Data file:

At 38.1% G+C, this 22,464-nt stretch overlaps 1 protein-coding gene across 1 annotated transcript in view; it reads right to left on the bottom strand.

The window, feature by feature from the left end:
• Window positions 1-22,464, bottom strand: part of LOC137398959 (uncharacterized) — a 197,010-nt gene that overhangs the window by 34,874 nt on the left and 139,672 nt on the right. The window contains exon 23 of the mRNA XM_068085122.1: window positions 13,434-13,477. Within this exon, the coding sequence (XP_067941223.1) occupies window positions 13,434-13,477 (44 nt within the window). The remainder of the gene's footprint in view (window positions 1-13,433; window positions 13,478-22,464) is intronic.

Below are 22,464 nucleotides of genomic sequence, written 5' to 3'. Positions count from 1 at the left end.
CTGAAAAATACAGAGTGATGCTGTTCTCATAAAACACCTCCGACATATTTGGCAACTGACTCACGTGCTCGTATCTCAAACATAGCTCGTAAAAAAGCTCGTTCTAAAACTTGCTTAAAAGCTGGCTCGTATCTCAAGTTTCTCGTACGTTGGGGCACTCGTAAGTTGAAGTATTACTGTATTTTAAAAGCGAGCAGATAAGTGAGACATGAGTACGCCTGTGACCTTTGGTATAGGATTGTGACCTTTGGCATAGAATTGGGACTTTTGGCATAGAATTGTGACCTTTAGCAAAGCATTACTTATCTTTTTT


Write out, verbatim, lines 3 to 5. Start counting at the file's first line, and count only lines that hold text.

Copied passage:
• Window positions 1-22,464, bottom strand: part of LOC137398959 (uncharacterized) — a 197,010-nt gene that overhangs the window by 34,874 nt on the left and 139,672 nt on the right. The window contains exon 23 of the mRNA XM_068085122.1: window positions 13,434-13,477. Within this exon, the coding sequence (XP_067941223.1) occupies window positions 13,434-13,477 (44 nt within the window). The remainder of the gene's footprint in view (window positions 1-13,433; window positions 13,478-22,464) is intronic.

Below are 22,464 nucleotides of genomic sequence, written 5' to 3'. Positions count from 1 at the left end.
CTGAAAAATACAGAGTGATGCTGTTCTCATAAAACACCTCCGACATATTTGGCAACTGACTCACGTGCTCGTATCTCAAACATAGCTCGTAAAAAAGCTCGTTCTAAAACTTGCTTAAAAGCTGGCTCGTATCTCAAGTTTCTCGTACGTTGGGGCACTCGTAAGTTGAAGTATTACTGTATTTTAAAAGCGAGCAGATAAGTGAGACATGAGTACGCCTGTGACCTTTGGTATAGGATTGTGACCTTTGGCATAGAATTGGGACTTTTGGCATAGAATTGTGACCTTTAGCAAAGCATTACTTATCTTTTTT